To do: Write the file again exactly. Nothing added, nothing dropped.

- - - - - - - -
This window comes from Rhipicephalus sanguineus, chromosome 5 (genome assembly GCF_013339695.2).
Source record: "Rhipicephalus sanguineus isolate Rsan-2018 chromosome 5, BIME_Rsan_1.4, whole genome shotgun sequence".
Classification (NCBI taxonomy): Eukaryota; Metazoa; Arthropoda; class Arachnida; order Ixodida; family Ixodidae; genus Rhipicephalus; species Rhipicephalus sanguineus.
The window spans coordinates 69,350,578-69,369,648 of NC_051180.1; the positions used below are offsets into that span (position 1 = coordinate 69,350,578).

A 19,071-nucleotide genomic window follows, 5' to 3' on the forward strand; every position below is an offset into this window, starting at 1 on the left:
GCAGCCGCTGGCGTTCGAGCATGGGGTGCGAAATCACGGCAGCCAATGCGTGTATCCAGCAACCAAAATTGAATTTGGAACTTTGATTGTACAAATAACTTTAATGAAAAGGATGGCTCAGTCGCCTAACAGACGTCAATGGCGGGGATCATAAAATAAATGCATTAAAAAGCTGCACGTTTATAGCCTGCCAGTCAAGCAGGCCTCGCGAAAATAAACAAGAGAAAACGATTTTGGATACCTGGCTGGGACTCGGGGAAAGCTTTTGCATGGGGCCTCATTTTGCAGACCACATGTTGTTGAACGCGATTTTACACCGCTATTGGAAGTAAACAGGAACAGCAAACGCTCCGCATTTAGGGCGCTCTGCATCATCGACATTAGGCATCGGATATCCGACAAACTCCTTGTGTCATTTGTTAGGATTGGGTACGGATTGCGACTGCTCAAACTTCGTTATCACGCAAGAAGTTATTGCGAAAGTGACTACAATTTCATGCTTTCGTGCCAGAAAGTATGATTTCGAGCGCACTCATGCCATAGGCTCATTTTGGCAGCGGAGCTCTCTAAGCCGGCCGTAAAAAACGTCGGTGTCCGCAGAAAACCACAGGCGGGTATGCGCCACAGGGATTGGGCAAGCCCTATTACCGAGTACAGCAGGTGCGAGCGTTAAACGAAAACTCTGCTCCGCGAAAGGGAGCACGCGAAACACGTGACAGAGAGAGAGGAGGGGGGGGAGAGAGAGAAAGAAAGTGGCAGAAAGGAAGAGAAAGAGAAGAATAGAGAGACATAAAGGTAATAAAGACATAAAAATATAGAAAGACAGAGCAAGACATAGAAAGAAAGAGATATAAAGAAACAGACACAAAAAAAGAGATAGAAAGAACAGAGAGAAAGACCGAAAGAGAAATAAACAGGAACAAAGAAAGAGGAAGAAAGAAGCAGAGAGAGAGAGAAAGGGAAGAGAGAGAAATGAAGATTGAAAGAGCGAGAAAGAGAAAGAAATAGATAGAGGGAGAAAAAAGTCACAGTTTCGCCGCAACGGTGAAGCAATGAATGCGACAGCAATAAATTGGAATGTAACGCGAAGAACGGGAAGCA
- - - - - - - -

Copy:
This window comes from Rhipicephalus sanguineus, chromosome 5 (genome assembly GCF_013339695.2).
Source record: "Rhipicephalus sanguineus isolate Rsan-2018 chromosome 5, BIME_Rsan_1.4, whole genome shotgun sequence".
Classification (NCBI taxonomy): Eukaryota; Metazoa; Arthropoda; class Arachnida; order Ixodida; family Ixodidae; genus Rhipicephalus; species Rhipicephalus sanguineus.
The window spans coordinates 69,350,578-69,369,648 of NC_051180.1; the positions used below are offsets into that span (position 1 = coordinate 69,350,578).

A 19,071-nucleotide genomic window follows, 5' to 3' on the forward strand; every position below is an offset into this window, starting at 1 on the left:
GCAGCCGCTGGCGTTCGAGCATGGGGTGCGAAATCACGGCAGCCAATGCGTGTATCCAGCAACCAAAATTGAATTTGGAACTTTGATTGTACAAATAACTTTAATGAAAAGGATGGCTCAGTCGCCTAACAGACGTCAATGGCGGGGATCATAAAATAAATGCATTAAAAAGCTGCACGTTTATAGCCTGCCAGTCAAGCAGGCCTCGCGAAAATAAACAAGAGAAAACGATTTTGGATACCTGGCTGGGACTCGGGGAAAGCTTTTGCATGGGGCCTCATTTTGCAGACCACATGTTGTTGAACGCGATTTTACACCGCTATTGGAAGTAAACAGGAACAGCAAACGCTCCGCATTTAGGGCGCTCTGCATCATCGACATTAGGCATCGGATATCCGACAAACTCCTTGTGTCATTTGTTAGGATTGGGTACGGATTGCGACTGCTCAAACTTCGTTATCACGCAAGAAGTTATTGCGAAAGTGACTACAATTTCATGCTTTCGTGCCAGAAAGTATGATTTCGAGCGCACTCATGCCATAGGCTCATTTTGGCAGCGGAGCTCTCTAAGCCGGCCGTAAAAAACGTCGGTGTCCGCAGAAAACCACAGGCGGGTATGCGCCACAGGGATTGGGCAAGCCCTATTACCGAGTACAGCAGGTGCGAGCGTTAAACGAAAACTCTGCTCCGCGAAAGGGAGCACGCGAAACACGTGACAGAGAGAGAGGAGGGGGGGGAGAGAGAGAAAGAAAGTGGCAGAAAGGAAGAGAAAGAGAAGAATAGAGAGACATAAAGGTAATAAAGACATAAAAATATAGAAAGACAGAGCAAGACATAGAAAGAAAGAGATATAAAGAAACAGACACAAAAAAAGAGATAGAAAGAACAGAGAGAAAGACCGAAAGAGAAATAAACAGGAACAAAGAAAGAGGAAGAAAGAAGCAGAGAGAGAGAGAAAGGGAAGAGAGAGAAATGAAGATTGAAAGAGCGAGAAAGAGAAAGAAATAGATAGAGGGAGAAAAAAGTCACAGTTTCGCCGCAACGGTGAAGCAATGAATGCGACAGCAATAAATTGGAATGTAACGCGAAGAACGGGAAGCA